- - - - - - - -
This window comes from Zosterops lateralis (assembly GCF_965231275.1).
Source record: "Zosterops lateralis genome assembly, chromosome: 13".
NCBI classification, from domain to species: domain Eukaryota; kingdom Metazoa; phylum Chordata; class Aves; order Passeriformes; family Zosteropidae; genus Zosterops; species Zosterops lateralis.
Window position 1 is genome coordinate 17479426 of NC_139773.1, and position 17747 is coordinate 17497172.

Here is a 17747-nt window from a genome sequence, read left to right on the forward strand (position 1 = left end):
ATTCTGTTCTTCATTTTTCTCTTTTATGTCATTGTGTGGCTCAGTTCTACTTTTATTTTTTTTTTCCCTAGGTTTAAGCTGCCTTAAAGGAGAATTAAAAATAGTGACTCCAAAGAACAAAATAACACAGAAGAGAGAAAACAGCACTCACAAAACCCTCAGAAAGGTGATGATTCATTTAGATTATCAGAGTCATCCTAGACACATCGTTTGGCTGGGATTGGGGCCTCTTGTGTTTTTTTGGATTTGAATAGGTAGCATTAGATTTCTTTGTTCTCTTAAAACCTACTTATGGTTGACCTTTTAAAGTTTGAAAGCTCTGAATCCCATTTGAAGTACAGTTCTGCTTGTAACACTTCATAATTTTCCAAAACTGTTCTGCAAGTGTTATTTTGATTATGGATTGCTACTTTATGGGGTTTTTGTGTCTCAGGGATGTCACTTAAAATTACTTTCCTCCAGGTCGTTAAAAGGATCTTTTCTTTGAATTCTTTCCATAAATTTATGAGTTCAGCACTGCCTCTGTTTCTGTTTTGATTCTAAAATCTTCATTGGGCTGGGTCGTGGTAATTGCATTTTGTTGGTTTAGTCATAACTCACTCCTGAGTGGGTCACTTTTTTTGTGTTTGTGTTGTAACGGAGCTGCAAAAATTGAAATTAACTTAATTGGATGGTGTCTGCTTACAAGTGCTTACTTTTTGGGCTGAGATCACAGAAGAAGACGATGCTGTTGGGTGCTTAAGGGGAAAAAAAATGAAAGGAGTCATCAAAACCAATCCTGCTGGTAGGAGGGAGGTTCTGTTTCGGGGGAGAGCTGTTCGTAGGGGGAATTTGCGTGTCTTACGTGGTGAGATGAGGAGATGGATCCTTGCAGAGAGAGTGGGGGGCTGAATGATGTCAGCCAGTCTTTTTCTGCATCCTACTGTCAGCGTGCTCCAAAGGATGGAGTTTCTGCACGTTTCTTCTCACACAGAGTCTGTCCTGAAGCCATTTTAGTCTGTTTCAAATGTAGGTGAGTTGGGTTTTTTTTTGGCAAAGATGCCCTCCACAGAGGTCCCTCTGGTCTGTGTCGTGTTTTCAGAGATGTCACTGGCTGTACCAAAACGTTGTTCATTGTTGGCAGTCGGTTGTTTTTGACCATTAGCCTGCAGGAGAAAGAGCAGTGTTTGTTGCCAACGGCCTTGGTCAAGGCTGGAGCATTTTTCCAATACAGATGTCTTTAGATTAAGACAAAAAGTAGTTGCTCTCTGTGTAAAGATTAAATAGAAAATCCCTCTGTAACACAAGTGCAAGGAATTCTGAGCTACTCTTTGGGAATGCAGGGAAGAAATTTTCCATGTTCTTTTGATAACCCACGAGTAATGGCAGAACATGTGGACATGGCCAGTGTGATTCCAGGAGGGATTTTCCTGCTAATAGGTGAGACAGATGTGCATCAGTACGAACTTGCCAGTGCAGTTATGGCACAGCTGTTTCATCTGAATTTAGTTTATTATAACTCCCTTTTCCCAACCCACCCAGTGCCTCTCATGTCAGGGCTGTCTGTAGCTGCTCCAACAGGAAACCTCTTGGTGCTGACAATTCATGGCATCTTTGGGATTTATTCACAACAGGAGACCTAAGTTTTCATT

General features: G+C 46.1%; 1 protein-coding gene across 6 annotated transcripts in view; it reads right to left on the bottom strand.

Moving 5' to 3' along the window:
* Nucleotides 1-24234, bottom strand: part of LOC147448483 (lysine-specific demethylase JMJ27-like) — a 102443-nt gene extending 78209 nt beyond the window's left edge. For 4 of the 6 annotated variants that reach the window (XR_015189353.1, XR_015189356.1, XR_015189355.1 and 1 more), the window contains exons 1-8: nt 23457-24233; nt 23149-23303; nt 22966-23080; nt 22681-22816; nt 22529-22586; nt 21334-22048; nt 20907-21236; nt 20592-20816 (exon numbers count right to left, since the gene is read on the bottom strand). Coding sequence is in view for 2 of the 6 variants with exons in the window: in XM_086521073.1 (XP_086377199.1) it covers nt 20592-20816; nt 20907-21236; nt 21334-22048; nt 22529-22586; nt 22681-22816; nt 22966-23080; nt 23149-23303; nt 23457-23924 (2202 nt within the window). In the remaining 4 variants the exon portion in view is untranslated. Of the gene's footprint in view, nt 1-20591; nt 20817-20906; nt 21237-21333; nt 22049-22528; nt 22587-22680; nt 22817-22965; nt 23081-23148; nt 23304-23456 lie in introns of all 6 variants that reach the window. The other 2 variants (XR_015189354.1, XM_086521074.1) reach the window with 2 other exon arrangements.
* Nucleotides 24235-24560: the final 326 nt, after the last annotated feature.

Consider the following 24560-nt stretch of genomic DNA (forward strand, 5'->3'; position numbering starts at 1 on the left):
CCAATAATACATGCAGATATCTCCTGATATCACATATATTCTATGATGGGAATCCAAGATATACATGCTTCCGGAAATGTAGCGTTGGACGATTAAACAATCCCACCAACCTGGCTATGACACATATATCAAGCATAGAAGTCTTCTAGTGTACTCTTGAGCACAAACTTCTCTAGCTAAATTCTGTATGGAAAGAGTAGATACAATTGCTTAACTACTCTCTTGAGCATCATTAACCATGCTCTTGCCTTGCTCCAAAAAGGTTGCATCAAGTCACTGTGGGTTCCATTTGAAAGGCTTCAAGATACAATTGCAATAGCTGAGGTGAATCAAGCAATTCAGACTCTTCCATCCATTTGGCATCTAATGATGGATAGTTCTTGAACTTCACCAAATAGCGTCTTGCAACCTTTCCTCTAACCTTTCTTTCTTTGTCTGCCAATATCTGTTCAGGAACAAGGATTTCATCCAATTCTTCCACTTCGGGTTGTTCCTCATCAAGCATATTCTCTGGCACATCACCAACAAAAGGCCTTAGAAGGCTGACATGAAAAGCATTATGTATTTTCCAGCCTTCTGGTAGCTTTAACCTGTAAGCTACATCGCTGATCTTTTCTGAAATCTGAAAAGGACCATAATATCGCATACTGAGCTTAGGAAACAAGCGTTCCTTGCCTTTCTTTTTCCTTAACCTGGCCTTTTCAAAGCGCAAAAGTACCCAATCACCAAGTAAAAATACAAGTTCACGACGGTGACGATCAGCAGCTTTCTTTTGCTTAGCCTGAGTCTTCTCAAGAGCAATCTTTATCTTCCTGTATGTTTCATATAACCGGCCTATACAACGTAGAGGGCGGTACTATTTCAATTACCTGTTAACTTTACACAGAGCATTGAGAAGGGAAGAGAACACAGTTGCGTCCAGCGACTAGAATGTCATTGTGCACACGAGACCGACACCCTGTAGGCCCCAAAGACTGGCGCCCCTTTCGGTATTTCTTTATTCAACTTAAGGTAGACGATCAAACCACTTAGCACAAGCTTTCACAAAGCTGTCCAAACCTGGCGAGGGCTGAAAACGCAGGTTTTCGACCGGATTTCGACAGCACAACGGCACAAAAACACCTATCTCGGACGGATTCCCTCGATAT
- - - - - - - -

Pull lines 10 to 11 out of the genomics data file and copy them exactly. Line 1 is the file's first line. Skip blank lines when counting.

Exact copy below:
* Nucleotides 24235-24560: the final 326 nt, after the last annotated feature.

Consider the following 24560-nt stretch of genomic DNA (forward strand, 5'->3'; position numbering starts at 1 on the left):